What is Metal Clay?

There are many examples and definitions of what metal clay is, how it was developed, differences in types, etc. We have included a few of them below.

Metal clay is a clay-like medium used to make jewelry, beads and small sculpture. It consists of very small particles of precious metals (such as silver, gold or platinum) mixed with an organic binder and water. Metal clay can be shaped just like any soft clay, by hand or using moulds. After drying, it can be fired in a variety of ways including in a kiln, with a handheld gas torch, or on a gas stove. The binder burns away, leaving the pure, sintered metal. Shrinkage of between 8% and 30% occurs (depending on the product used), but this is exploited by artisans to produce very fine detail.

Silver metal clay results in objects containing .999 pure silver - aka fine silver, which is ideal for enameling. Although gold metal clay is much more expensive to use, the color and richness is phenomenal. It can be used to make stunning solid gold objects or used sparingly to make beautiful accents on silver pieces.

Lump metal clay is sold in sealed packets to keep it moist and workable. The silver versions are also available as a softer paste in a pre-filled syringe which can be used to produce extruded forms, in small jars of slip and as paper-like sheets, from which most of the moisture has been removed.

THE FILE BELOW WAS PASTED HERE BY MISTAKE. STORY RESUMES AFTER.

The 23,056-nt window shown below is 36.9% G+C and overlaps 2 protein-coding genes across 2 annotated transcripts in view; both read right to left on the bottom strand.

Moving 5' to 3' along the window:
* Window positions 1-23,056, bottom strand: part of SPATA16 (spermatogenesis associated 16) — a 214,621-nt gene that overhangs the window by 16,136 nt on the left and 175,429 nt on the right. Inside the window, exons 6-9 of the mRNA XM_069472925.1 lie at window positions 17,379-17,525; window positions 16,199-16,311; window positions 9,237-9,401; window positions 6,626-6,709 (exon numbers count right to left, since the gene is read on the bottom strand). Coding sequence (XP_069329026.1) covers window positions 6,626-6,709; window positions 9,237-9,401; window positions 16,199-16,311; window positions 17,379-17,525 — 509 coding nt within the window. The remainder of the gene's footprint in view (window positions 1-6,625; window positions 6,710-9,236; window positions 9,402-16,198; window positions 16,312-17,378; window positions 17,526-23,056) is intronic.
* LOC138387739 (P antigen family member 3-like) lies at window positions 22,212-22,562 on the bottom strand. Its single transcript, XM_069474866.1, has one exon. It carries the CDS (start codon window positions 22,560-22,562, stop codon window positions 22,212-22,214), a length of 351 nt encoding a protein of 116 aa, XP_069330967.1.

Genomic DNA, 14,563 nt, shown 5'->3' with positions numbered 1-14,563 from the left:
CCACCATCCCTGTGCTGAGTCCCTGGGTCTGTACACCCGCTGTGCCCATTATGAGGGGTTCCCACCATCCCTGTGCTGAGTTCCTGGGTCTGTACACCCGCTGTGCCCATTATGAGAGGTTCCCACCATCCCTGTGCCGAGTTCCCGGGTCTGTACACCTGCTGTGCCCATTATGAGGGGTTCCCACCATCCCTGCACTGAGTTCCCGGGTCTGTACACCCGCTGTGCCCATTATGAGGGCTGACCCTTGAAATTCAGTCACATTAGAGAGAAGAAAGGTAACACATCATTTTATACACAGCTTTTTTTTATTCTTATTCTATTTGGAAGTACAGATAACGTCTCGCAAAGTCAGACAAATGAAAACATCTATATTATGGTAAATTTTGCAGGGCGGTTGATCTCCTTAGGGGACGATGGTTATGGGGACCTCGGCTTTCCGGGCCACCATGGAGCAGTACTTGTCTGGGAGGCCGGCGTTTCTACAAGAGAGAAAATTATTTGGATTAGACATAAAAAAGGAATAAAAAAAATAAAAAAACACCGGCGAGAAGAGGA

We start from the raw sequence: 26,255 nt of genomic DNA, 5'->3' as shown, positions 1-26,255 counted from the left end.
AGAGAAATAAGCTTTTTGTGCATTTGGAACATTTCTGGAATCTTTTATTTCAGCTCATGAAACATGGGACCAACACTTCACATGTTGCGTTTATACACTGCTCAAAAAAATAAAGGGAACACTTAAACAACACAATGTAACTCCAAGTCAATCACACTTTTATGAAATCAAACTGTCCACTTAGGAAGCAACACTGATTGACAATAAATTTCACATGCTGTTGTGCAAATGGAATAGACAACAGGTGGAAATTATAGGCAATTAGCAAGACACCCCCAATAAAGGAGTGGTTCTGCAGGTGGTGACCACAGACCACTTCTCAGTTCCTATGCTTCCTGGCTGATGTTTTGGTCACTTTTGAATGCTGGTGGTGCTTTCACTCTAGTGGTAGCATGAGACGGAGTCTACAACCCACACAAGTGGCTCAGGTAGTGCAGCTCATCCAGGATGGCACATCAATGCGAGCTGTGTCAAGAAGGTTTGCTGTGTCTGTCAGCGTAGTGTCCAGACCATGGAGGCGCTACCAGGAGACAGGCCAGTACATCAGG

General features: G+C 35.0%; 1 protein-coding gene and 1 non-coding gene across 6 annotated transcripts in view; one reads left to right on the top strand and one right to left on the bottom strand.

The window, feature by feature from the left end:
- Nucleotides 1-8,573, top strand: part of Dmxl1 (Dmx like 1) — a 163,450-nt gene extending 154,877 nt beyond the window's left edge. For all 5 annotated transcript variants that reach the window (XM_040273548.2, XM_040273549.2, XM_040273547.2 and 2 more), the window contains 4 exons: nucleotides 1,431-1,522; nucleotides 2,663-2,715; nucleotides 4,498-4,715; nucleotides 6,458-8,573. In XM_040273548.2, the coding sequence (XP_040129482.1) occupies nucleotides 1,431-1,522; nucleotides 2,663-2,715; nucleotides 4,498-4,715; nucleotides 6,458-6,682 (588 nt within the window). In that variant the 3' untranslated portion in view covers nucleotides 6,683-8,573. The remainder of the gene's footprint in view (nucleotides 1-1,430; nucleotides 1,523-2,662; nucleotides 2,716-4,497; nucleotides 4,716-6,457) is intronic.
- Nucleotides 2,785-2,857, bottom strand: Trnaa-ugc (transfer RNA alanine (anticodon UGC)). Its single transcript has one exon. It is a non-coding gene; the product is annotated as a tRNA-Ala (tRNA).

There are two popular brands of this material, Precious Metal Clay (PMC) and Art Clay Silver (ACS)Please note that this article was written before bronze and copper clays were developed.

Precious Metal Clay or PMC was developed in the early 1990s in Japan by metallurgist Dr. A. Morikawa. The material consists of microscopic particles of pure silver or fine gold powder and a water-soluble, non-toxic, organic binder which burns off during firing. Success was first achieved with gold, and later duplicated with silver. The original formula of PMC, now called "Standard", must be fired in a kiln at 900 °C (1,650 °F) and has a shrinkage rate of 30%. Mitsubishi Materials Corporation, a subsidiary of Mitsubishi, later developed two additional versions of silver called "PMC+" which can be fired as low as 810 °C (1,490 °F) for 30 minutes, and "PMC3", which can be fired as low as 599 °C (1,110 °F) for 45 minutes. Both PMC+ and PMC3 have a shrinkage rate of 12-15% and may also be fired with a handheld torch for 4-7 minutes. A 22k gold gilding material called "Aura 22", and lump 22k yellow gold clay (an alloy of fine silver and gold) are also available.[1] PMC also manufactures an 22k gold clay and a platinum clay, but these latter two are only marketed in Japan.

Art Clay Silver or ACS was developed by AIDA Chemical Industries, another Japanese company. Art Clay followed PMC Standard with their Art Clay Original clay (more like PMC+ than PMC Standard), which allows the user to fire with a handheld torch or on a gas hob. Due to subtle differences in the binder and suggested firing times, this clay shrinks less than the PMC versions, approximately 8-10%.